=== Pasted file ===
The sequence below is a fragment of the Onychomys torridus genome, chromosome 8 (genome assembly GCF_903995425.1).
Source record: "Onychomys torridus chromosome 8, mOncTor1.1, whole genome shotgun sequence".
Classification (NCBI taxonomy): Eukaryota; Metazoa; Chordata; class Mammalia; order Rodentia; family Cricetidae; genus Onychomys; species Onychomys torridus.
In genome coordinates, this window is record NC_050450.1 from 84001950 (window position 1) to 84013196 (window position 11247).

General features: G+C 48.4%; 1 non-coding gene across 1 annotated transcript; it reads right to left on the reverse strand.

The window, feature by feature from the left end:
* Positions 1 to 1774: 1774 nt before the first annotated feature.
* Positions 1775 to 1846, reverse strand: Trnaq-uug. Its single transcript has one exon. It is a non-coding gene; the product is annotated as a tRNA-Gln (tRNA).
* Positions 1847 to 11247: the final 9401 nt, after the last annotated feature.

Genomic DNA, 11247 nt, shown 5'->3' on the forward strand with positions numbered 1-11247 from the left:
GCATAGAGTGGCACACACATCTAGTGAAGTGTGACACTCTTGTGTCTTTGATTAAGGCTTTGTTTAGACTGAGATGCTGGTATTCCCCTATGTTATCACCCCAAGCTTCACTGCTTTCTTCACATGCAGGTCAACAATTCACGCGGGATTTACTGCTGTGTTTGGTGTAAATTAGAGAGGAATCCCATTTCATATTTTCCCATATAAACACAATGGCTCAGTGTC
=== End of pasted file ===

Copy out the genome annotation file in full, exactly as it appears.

The sequence below is a fragment of the Onychomys torridus genome, chromosome 8 (genome assembly GCF_903995425.1).
Source record: "Onychomys torridus chromosome 8, mOncTor1.1, whole genome shotgun sequence".
Classification (NCBI taxonomy): Eukaryota; Metazoa; Chordata; class Mammalia; order Rodentia; family Cricetidae; genus Onychomys; species Onychomys torridus.
In genome coordinates, this window is record NC_050450.1 from 84001950 (window position 1) to 84013196 (window position 11247).

General features: G+C 48.4%; 1 non-coding gene across 1 annotated transcript; it reads right to left on the reverse strand.

The window, feature by feature from the left end:
* Positions 1 to 1774: 1774 nt before the first annotated feature.
* Positions 1775 to 1846, reverse strand: Trnaq-uug. Its single transcript has one exon. It is a non-coding gene; the product is annotated as a tRNA-Gln (tRNA).
* Positions 1847 to 11247: the final 9401 nt, after the last annotated feature.

Genomic DNA, 11247 nt, shown 5'->3' on the forward strand with positions numbered 1-11247 from the left:
GCATAGAGTGGCACACACATCTAGTGAAGTGTGACACTCTTGTGTCTTTGATTAAGGCTTTGTTTAGACTGAGATGCTGGTATTCCCCTATGTTATCACCCCAAGCTTCACTGCTTTCTTCACATGCAGGTCAACAATTCACGCGGGATTTACTGCTGTGTTTGGTGTAAATTAGAGAGGAATCCCATTTCATATTTTCCCATATAAACACAATGGCTCAGTGTC